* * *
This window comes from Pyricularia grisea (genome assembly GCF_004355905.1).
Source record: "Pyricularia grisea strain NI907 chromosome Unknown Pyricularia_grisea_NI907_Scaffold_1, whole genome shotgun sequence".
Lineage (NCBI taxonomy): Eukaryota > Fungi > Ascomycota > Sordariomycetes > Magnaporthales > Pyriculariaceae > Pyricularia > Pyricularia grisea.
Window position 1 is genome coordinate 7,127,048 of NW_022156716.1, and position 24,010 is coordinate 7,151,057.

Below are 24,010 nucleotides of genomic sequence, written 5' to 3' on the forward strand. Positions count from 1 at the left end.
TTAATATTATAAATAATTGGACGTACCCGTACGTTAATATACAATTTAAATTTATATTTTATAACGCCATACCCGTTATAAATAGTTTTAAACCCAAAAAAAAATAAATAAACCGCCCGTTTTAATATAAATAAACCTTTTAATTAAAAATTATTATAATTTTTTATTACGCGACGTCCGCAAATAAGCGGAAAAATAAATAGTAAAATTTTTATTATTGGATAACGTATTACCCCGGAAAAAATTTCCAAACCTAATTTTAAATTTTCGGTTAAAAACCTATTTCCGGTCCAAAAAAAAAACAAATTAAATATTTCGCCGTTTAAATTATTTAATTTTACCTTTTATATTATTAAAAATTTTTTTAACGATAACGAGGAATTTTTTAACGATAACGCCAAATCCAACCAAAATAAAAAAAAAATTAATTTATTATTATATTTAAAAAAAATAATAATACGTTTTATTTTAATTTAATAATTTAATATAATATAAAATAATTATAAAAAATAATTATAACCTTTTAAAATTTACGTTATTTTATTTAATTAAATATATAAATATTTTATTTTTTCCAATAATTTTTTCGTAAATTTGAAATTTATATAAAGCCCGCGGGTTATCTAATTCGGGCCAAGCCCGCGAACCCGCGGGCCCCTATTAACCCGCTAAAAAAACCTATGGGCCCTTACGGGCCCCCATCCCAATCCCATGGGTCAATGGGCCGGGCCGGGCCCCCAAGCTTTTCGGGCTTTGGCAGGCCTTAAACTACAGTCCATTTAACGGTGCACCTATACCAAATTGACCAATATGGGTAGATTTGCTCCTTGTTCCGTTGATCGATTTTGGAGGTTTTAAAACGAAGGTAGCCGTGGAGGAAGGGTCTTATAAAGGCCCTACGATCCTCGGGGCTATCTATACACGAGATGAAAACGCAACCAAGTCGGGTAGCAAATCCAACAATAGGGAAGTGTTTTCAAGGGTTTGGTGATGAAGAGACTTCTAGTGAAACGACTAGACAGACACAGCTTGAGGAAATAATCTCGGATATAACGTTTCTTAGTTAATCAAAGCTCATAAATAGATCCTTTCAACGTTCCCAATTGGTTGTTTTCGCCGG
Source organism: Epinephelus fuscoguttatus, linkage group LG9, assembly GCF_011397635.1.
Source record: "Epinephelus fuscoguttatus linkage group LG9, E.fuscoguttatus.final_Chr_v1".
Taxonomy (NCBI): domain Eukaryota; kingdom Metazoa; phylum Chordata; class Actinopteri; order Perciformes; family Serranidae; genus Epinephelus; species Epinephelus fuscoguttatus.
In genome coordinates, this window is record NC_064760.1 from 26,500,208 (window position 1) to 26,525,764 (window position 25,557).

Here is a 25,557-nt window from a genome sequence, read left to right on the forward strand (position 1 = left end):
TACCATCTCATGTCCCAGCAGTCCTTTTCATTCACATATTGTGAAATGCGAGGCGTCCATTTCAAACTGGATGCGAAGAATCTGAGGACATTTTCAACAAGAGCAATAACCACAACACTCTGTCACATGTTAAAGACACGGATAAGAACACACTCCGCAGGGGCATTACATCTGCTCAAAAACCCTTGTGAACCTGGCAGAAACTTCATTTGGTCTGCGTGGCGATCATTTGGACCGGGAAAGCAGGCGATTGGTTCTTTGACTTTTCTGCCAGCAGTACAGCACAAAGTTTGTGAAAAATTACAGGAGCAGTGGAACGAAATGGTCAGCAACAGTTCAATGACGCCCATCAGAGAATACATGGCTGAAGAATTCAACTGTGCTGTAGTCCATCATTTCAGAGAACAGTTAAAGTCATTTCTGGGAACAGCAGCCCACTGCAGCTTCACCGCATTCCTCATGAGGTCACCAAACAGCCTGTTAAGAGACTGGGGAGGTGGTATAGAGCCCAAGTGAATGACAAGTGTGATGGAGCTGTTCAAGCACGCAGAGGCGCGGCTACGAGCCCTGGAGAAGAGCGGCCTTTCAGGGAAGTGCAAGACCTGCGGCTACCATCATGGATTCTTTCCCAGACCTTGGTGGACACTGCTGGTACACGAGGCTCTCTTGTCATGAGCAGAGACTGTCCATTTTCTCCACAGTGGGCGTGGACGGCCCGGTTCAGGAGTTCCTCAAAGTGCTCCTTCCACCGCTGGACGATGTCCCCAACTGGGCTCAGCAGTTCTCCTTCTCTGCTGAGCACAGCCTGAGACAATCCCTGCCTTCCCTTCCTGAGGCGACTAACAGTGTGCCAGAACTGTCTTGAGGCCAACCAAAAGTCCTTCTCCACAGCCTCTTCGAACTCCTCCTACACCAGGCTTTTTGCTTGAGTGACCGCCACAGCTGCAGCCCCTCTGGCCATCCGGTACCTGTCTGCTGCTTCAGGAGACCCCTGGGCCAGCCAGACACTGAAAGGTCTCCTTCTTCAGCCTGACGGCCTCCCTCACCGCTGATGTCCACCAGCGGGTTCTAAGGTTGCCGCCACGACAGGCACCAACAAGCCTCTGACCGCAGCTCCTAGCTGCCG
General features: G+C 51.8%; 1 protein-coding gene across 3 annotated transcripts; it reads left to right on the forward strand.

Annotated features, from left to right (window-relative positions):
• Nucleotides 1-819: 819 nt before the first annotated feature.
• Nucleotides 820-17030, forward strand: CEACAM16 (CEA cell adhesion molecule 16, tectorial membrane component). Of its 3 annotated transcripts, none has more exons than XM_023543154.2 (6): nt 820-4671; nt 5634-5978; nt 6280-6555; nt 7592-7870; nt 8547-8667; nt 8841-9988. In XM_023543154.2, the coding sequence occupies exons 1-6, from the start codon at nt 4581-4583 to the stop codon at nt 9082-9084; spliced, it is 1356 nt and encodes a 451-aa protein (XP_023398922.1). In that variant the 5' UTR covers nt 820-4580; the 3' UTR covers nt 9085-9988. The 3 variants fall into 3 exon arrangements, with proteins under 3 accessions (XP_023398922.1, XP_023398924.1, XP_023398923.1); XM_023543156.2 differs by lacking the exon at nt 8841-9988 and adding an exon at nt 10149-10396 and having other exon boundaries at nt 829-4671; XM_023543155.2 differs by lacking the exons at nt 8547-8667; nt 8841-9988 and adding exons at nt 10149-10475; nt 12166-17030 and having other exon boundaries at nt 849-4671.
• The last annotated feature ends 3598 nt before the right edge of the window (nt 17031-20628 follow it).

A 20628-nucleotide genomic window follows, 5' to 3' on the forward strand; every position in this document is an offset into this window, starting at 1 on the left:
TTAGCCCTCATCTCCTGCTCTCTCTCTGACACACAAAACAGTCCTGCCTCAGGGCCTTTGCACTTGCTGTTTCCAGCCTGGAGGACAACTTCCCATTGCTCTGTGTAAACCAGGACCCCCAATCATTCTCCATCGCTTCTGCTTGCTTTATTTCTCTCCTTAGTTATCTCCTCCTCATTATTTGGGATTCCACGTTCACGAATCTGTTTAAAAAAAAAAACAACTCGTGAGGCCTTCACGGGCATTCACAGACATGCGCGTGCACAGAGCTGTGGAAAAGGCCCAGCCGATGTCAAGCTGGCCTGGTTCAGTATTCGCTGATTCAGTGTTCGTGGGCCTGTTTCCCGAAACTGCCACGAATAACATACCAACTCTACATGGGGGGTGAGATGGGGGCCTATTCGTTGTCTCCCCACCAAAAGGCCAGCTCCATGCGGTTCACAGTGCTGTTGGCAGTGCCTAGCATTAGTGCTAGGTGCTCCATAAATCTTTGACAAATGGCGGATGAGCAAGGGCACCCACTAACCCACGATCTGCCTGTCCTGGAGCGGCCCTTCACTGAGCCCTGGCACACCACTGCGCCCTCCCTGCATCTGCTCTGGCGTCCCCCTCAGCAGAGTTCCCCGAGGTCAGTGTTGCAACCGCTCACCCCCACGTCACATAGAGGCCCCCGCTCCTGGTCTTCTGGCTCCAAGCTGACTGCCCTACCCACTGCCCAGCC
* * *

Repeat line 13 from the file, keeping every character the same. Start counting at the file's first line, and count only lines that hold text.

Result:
General features: G+C 51.8%; 1 protein-coding gene across 3 annotated transcripts; it reads left to right on the forward strand.